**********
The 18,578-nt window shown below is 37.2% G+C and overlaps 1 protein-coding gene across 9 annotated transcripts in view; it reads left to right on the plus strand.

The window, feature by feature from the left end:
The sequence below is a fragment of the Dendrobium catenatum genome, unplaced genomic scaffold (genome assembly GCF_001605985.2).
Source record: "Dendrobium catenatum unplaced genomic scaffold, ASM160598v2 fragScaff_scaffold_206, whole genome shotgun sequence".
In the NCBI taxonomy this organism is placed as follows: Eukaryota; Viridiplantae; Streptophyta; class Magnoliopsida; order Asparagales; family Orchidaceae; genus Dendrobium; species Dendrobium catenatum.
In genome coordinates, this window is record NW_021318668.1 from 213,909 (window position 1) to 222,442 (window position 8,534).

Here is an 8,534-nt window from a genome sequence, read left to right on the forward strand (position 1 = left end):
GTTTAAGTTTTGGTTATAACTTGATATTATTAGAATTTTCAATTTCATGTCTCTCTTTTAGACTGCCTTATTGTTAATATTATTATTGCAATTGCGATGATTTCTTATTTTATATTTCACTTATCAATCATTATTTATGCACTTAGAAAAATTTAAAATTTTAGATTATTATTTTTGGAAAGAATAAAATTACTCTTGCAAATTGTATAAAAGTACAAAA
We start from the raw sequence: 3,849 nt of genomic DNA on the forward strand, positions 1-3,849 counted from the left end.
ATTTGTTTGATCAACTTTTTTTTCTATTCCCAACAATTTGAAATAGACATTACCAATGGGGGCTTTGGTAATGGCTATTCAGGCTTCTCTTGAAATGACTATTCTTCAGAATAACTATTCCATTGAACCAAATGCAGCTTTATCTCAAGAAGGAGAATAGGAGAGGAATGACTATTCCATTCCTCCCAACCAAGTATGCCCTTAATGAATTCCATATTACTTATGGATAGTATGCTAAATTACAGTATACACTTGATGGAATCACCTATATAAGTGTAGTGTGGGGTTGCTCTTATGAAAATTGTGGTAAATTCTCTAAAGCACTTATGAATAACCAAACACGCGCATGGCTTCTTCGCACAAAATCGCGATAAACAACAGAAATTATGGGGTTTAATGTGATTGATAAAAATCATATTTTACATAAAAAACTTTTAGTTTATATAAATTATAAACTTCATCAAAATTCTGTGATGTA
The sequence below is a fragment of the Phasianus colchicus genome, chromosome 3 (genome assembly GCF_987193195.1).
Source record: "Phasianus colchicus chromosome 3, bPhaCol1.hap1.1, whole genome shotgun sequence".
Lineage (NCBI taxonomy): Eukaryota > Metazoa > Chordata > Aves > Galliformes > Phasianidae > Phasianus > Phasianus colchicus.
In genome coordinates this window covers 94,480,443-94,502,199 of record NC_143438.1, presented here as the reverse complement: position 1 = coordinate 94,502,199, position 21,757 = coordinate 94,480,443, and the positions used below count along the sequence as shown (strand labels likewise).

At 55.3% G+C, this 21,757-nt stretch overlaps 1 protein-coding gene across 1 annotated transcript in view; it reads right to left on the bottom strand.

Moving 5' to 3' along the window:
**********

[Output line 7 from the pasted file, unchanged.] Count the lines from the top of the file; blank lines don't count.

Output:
Here is an 8,534-nt window from a genome sequence, read left to right on the forward strand (position 1 = left end):